New Twists on Old Tales

Considerable scholarship has been dedicated to the research and study of Aesop’s fables—their origins and their influence on ancient and contemporary life. The roots of Aesops’s Fables go far back in time. Aesop was said to have been a Greek slave living around 600 B.C. who was later freed and became a collector of fables. The fables we attribute to Aesop have much in common cross-culturally and have been passed down in written and oral traditions around the world. Aesop’s fables have become a core genre in children’s literature with recognizable structure, narrative, and themes.

A fable is a short tale used to teach a moral lesson, a brief account that strives to guide the reader or listener. Many of the fables feature animals as characters. The use of animals in fables is thought-provoking. The animals are given human traits, used as a metaphors, and often placed in the fable to create humor, or political satire. The exhibit Aesop’s Fables extends a lengthy tradition and adds meaning and breadth to our cultural relationship with wild animals. The art in this exhibit asks questions about human culture. How have we verbally and visually portrayed animals throughout time? How have we given them human traits and voices? Does this approach connect us to them or alienate us from them? The exhibit Aesop’s Fables promises to entertain, and engage contemporary artists with a rich, enduring tradition.

The exhibit Aesop’s Fables, at the National Museum of Wildlife Art, is a collaborative exhibit that includes 25 local and national artists. The museum imbues this ancient tradition with a modern illustrative eye, asking each artist to interpret a fable with his or her own unique approach.

Aesop’s Fables is an invitational exhibit curated by Associate Curator of Art and Research, Bronwyn Minton. This exhibit is in keeping with the collaborative art projects that Minton has been creating in Jackson over the past 13 years. These collaborative exhibits have been highly successful in creating a sense of community, both among the artists who participate and among those who appreciate their art.

“I am always thinking about the different ways that humanity uses wild animal imagery across cultures and across history,” says Minton. “It is easy to think about our collection through the scientific lens of habitat, conservation, animal behavior, etc. Another approach is to think about a cultural/historical lens. Humans have used animals in mythology and literature as symbols, metaphors, and more. To me this is a very interesting way to interpret our collection and make it accessible.”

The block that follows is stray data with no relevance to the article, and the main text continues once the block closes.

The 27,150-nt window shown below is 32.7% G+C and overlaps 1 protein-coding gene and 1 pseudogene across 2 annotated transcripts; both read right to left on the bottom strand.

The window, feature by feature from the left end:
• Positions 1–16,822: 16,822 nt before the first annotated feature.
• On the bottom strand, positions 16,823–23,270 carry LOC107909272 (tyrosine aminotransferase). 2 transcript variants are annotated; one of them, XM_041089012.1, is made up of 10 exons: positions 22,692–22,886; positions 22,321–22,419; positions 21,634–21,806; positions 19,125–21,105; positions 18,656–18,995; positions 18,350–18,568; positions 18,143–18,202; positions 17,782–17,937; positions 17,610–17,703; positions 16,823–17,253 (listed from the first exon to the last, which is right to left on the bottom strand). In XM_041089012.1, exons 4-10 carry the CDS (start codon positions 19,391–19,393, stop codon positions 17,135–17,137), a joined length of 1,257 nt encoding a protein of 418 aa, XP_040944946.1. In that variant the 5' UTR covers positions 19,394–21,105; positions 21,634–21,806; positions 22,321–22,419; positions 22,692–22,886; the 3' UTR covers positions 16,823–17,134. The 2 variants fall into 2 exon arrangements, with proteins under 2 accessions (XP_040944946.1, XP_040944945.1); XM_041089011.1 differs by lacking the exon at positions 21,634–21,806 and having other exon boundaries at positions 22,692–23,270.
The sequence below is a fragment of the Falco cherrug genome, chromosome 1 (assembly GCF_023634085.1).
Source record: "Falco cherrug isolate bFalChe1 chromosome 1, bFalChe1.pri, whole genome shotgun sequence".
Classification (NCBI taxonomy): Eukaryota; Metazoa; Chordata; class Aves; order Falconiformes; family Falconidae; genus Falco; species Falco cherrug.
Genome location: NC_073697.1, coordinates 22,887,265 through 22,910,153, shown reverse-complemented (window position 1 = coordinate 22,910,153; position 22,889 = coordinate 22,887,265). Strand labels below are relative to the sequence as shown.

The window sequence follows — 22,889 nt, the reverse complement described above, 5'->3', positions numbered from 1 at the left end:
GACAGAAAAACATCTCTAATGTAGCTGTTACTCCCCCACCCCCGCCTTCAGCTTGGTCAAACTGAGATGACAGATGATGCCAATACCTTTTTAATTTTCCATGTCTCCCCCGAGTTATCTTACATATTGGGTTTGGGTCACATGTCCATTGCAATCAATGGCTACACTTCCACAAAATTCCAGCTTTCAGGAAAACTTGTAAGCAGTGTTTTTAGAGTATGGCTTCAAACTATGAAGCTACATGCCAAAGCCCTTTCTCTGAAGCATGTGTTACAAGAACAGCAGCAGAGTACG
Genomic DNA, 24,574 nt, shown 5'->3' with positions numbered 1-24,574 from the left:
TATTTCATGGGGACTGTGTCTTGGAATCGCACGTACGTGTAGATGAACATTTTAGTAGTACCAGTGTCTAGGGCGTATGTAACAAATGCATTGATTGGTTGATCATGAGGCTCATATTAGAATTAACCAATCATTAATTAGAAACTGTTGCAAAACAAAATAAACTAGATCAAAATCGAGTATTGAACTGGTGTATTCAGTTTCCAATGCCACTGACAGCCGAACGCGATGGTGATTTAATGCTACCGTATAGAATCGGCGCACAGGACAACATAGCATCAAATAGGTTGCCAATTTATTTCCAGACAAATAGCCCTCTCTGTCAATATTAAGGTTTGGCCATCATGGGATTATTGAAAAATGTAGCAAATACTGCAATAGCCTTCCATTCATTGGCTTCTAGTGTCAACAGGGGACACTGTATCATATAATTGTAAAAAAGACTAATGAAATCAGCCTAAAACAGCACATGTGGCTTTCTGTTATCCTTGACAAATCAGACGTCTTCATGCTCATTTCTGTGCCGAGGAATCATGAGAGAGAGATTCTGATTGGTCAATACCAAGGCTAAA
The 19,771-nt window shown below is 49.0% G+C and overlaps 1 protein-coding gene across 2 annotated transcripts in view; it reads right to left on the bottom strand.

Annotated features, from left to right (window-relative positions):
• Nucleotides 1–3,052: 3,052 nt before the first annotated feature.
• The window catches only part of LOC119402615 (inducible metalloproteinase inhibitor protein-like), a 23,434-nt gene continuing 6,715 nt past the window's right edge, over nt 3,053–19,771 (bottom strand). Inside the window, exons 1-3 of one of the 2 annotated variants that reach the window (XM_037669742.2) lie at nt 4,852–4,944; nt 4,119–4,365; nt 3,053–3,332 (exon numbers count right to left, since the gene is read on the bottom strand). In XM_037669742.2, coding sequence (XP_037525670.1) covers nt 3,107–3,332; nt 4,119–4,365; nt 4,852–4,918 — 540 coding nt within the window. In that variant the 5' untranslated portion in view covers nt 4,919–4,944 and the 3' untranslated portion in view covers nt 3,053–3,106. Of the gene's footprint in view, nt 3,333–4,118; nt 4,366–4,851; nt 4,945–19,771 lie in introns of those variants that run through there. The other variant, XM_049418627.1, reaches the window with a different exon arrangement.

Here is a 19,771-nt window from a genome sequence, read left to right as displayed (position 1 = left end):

Some of the featured fables include:


A Wolf left his lair one evening in fine spirits and an excellent appetite. As he ran, the setting sun cast his shadow far out on the ground, and it looked as if the wolf were a hundred times bigger than he really was. “Why,” exclaimed the Wolf proudly, “see how big I am! Fancy me running away from a puny Lion! I'll show him who is fit to be king, he or I.” Just then an immense shadow blotted him out entirely, and the next instant a Lion struck him down with a single blow.


The Fox one day thought of a plan to amuse himself at the expense of the Stork, at whose odd appearance he was always laughing. “You must come and dine with me today,” he said to the Stork, smiling to himself at the trick he was going to play. The Stork gladly accepted the invitation and arrived in good time and with a very good appetite. For dinner the Fox served soup. But it was set out in a very shallow dish, and all the Stork could do was to wet the very tip of his bill. Not a drop of soup could he get. But the Fox lapped it up easily, and, to increase the disappointment of the Stork, made a great show of enjoyment. The hungry Stork was much displeased at the trick, but he was a calm, even-tempered fellow and saw no good in flying into a rage. Instead, not long afterward, he invited the Fox to dine with him in turn. The Fox arrived promptly at the time that had been set, and the Stork served a fish dinner that had a very appetizing smell. But it was served in a tall jar with a very narrow neck. The Stork could easily get at the food with his long bill, but all the Fox could do was to lick the outside of the jar, and sniff at the delicious odor.


In a spell of dry weather, when the Birds could find very little to drink, a thirsty Crow found a pitcher with a little water in it. But the pitcher was high and had a narrow neck, and no matter how he tried, the Crow could not reach the water. The poor thing felt as if he must die of thirst. Then an idea came to him. Picking up some small pebbles, he dropped them into the pitcher one by one. With each pebble the water rose a little higher until at last it was near enough so he could drink.

(This is an excerpt from the National Museum of Wildlife Art's Call of the Wild magazine)

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